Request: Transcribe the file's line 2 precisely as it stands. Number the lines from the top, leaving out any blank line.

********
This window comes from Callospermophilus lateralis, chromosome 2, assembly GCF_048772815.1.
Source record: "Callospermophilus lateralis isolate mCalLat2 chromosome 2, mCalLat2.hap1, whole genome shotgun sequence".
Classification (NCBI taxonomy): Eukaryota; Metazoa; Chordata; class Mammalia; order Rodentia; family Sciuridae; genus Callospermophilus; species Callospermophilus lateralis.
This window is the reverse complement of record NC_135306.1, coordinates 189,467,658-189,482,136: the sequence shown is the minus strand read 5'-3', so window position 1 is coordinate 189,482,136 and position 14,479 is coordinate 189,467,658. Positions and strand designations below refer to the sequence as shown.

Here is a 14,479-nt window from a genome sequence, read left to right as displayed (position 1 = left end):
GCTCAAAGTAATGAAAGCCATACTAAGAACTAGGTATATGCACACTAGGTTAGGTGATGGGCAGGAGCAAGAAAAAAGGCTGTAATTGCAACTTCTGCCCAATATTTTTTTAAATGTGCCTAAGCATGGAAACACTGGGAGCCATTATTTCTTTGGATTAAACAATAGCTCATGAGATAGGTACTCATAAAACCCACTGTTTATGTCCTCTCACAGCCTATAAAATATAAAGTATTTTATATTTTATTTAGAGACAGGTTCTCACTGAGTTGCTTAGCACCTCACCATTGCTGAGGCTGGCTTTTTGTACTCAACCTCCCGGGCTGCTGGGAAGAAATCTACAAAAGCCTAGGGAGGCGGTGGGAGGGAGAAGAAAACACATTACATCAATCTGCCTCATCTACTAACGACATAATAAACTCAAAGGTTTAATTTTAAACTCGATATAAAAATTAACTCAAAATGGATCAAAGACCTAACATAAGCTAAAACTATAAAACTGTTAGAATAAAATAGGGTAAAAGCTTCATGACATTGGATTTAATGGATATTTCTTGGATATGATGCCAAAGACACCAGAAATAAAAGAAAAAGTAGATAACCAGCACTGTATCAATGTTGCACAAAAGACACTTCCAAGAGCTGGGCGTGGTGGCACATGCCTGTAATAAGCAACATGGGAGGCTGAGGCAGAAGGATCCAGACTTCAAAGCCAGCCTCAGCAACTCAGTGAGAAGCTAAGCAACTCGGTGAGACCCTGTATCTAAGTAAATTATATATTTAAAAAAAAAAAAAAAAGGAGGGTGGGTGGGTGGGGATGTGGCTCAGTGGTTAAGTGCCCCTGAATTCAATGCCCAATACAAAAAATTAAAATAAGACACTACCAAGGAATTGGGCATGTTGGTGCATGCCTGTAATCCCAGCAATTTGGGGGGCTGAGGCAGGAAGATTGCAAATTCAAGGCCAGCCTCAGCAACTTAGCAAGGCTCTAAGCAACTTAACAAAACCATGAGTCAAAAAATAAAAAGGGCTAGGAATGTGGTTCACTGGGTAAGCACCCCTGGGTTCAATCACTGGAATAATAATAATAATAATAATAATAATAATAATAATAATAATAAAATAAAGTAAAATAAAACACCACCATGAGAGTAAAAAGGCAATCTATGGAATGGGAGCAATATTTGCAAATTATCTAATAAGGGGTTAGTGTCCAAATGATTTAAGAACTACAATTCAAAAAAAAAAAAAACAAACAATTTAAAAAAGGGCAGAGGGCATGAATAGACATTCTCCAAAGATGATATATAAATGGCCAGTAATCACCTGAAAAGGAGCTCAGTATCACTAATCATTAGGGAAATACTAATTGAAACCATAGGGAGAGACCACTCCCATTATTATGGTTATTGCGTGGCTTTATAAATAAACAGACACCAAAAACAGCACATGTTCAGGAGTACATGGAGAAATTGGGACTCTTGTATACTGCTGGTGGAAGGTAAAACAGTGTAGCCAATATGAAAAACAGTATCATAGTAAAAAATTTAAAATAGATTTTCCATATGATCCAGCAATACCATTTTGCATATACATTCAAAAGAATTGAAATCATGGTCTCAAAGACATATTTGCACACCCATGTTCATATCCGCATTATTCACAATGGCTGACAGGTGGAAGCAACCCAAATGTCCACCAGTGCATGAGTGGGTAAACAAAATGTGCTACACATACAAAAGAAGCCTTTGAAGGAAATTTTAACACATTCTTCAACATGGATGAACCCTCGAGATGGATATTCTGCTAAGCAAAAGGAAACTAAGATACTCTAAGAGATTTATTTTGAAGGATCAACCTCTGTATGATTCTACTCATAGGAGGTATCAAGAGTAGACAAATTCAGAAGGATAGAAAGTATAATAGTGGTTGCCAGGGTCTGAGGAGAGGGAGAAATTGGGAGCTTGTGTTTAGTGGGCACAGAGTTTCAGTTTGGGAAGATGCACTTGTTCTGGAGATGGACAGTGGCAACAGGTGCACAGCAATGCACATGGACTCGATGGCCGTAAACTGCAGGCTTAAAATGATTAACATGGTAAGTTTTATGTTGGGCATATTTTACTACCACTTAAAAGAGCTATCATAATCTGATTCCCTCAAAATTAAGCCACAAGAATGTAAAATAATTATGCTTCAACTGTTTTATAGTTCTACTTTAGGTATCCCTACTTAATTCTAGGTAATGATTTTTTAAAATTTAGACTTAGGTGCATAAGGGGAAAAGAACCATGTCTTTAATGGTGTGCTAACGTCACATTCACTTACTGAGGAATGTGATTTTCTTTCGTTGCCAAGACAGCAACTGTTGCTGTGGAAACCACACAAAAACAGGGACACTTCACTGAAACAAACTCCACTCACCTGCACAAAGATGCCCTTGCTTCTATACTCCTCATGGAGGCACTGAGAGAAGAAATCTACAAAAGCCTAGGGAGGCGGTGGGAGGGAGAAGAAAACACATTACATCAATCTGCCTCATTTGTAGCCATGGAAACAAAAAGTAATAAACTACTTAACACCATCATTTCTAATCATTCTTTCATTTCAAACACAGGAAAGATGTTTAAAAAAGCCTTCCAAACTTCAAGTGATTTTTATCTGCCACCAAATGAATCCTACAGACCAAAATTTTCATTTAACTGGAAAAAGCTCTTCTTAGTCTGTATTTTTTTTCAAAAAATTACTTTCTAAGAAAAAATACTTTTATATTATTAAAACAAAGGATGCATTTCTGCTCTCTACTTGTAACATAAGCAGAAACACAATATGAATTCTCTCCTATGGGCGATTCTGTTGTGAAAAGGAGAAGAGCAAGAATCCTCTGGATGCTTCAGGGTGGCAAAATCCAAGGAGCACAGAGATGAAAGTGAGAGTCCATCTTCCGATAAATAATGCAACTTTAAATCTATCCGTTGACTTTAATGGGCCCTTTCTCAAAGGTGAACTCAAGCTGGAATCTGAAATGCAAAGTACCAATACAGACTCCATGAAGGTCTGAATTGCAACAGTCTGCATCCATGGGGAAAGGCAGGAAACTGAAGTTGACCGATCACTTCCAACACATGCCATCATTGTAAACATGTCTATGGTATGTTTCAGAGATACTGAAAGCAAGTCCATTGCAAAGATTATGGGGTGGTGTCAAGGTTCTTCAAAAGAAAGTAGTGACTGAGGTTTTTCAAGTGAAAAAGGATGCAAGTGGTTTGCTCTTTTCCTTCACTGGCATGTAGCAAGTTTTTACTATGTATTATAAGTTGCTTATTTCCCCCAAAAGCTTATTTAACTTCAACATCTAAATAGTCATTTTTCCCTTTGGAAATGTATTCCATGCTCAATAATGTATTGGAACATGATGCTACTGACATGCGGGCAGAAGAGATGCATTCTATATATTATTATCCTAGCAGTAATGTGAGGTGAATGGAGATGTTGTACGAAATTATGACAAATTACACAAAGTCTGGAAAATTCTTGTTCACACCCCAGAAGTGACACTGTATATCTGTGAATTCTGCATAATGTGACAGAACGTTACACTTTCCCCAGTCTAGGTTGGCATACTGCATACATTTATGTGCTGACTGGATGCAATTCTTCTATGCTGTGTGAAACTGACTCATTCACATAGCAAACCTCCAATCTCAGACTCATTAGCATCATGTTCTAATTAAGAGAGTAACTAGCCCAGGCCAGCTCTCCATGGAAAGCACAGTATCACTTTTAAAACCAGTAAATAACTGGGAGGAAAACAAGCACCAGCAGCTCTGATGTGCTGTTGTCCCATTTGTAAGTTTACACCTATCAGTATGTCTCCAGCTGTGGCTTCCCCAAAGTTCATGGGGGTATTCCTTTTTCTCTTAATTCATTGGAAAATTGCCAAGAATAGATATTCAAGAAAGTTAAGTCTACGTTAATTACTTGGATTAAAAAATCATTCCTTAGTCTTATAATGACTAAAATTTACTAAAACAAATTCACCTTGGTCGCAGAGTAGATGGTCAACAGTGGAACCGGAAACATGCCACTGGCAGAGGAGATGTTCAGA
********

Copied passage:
Source record: "Callospermophilus lateralis isolate mCalLat2 chromosome 2, mCalLat2.hap1, whole genome shotgun sequence".